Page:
Thinking About the Common Wealth

I love the concept of “Common Wealth” and how it relates to justice.

In our times, we more often than not see the two words “common” and “wealth” combined into the one word “commonwealth”.

Keeping the words separate, gives me a better understanding of the concept that the “common wealth” is a set of resources owned by by everyone and shared equally by a group for their common good.

In New England, where I spent a good part of my adult life, many towns are built around a “commons” or “town green”. Originally, the commons was a plot of land (wealth) set aside for the common good of the people who lived in the town. The land was part of the commonwealth and was often used for grazing sheep.

The West Brookfield, MA Town Common

Two things endanger the commonwealth. The first is that no one “owns” it and the second is greed.

Greed is probably the biggest danger to the commonwealth. In colonial times, so the story goes, the concept of commonwealth was put in danger when one of the town’s residents (let’s call him Frank) said something like “I’ll just graze my sheep a little longer and take a bit more of my ‘fair share’. No one will notice and it won’t have any effect on anyone else.”

What happened in cases like this is that someone else did notice. Joe figured that if Frank can get away with taking a bit more than his fair share than so could he. When Bill saw Joe and Frank getting away with more than their fair share, he joined in… and so on until the common wealth had been decimated to the point where it was unable to serve anyone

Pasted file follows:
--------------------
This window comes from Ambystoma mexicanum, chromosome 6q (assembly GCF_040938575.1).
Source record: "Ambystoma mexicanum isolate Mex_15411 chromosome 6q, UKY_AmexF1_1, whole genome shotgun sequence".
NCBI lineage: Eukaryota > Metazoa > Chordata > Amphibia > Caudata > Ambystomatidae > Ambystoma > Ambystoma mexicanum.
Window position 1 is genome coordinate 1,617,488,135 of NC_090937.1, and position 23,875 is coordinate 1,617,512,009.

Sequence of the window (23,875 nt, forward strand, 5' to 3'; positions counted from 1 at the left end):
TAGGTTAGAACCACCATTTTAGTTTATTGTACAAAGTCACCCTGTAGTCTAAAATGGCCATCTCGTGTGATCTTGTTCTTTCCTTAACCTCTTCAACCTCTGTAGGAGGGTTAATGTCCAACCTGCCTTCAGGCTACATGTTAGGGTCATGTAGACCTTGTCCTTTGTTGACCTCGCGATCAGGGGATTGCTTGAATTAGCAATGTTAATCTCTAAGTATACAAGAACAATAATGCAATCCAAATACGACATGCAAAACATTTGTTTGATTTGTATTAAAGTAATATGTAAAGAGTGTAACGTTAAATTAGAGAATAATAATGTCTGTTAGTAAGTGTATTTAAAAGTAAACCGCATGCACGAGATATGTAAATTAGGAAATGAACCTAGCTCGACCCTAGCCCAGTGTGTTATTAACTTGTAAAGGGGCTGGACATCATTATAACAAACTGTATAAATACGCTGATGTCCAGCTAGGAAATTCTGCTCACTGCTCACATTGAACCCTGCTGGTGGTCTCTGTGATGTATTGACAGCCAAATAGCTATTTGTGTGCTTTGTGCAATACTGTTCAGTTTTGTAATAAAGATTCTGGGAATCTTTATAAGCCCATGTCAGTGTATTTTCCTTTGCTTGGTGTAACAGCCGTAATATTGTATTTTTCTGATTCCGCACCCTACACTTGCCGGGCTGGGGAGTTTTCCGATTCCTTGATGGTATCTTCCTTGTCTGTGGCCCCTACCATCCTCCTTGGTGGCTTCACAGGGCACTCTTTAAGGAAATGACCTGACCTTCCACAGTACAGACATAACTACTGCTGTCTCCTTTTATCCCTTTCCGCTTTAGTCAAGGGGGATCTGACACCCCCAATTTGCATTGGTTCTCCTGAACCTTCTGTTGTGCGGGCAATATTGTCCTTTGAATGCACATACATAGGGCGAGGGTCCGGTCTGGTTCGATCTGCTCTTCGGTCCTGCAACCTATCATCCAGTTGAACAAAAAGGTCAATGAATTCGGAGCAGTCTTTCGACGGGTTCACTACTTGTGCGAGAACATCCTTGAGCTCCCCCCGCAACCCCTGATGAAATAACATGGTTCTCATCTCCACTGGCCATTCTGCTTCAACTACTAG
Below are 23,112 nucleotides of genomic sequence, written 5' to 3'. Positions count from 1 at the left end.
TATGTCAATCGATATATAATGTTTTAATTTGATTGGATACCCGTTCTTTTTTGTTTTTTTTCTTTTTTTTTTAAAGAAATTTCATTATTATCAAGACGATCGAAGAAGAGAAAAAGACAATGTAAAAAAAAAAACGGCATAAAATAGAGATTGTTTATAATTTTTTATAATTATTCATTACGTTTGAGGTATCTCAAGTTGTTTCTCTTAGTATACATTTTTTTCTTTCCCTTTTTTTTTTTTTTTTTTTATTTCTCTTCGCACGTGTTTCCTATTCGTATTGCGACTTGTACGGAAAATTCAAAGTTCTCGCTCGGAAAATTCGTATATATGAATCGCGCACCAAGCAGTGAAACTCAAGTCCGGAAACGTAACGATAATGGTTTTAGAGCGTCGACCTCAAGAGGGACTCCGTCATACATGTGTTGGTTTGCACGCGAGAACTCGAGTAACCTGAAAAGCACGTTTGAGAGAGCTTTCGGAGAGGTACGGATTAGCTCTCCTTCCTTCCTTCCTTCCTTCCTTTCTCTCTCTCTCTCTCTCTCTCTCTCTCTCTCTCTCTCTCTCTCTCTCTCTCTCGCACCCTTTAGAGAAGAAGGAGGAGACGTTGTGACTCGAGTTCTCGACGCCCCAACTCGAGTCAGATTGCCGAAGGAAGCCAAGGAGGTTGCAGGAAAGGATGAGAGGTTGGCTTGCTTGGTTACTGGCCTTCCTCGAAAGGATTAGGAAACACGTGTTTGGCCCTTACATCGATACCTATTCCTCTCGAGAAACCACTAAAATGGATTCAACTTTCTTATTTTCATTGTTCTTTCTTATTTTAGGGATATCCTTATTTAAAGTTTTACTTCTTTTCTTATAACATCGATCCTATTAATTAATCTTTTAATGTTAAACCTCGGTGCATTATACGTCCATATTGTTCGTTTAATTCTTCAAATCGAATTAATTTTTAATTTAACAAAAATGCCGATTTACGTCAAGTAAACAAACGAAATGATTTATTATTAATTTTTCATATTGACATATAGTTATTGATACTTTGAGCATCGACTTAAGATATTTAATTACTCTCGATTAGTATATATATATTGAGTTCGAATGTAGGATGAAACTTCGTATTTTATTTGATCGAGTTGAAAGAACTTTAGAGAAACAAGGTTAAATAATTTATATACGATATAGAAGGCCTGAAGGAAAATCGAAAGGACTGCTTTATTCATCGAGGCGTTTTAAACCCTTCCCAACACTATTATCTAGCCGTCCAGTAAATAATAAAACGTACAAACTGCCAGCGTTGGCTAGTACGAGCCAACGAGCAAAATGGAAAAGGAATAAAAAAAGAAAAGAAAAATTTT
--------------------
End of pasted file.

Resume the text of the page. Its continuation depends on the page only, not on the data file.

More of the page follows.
(If you are a bit puzzled about grazing sheep, think about the commonwealth of the kitchen area at your workplace. It’s an area set aside for the common good of everyone yet there are always a few people who “don’t get it”. These are the people who don’t clean their dishes but leave them in the sink for someone else to do or don’t refill the coffee after they have taken the last cup. When they do this, what they are saying is ‘my needs are more important than yours are. I’m above you. Someone beneath me will take care of my mess.)

In today’s society, town greens are few and far between but, instead of a piece of shared land, the commonwealth is now the act of caring for others. If we are to have a well functioning society, concern for the common good needs to be part of what everyone in the society believes and practices.

The order, the rules, the laws of our society (think the Constitution and Bill of Rights) and those we elect to manage, protect and care for these things are now part of our common wealth and maintaining this common wealth is done as part of concern for the common good.